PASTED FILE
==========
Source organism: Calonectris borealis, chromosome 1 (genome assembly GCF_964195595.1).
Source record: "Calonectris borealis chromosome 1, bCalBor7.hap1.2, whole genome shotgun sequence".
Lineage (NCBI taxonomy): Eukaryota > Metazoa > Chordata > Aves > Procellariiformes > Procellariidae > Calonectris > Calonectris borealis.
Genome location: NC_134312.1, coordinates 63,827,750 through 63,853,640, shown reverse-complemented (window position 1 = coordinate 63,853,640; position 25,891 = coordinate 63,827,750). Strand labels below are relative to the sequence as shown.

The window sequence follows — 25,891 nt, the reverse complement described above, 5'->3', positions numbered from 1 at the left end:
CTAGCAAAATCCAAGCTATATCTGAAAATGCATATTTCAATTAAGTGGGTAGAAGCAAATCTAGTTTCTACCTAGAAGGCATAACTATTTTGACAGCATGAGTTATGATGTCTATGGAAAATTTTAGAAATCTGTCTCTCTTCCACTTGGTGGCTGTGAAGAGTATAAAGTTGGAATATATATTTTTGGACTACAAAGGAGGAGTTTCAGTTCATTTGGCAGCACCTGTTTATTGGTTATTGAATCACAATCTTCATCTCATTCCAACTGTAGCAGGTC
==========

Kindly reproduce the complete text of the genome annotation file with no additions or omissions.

Source organism: Calonectris borealis, chromosome 1 (genome assembly GCF_964195595.1).
Source record: "Calonectris borealis chromosome 1, bCalBor7.hap1.2, whole genome shotgun sequence".
Lineage (NCBI taxonomy): Eukaryota > Metazoa > Chordata > Aves > Procellariiformes > Procellariidae > Calonectris > Calonectris borealis.
Genome location: NC_134312.1, coordinates 63,827,750 through 63,853,640, shown reverse-complemented (window position 1 = coordinate 63,853,640; position 25,891 = coordinate 63,827,750). Strand labels below are relative to the sequence as shown.

The window sequence follows — 25,891 nt, the reverse complement described above, 5'->3', positions numbered from 1 at the left end:
CTAGCAAAATCCAAGCTATATCTGAAAATGCATATTTCAATTAAGTGGGTAGAAGCAAATCTAGTTTCTACCTAGAAGGCATAACTATTTTGACAGCATGAGTTATGATGTCTATGGAAAATTTTAGAAATCTGTCTCTCTTCCACTTGGTGGCTGTGAAGAGTATAAAGTTGGAATATATATTTTTGGACTACAAAGGAGGAGTTTCAGTTCATTTGGCAGCACCTGTTTATTGGTTATTGAATCACAATCTTCATCTCATTCCAACTGTAGCAGGTC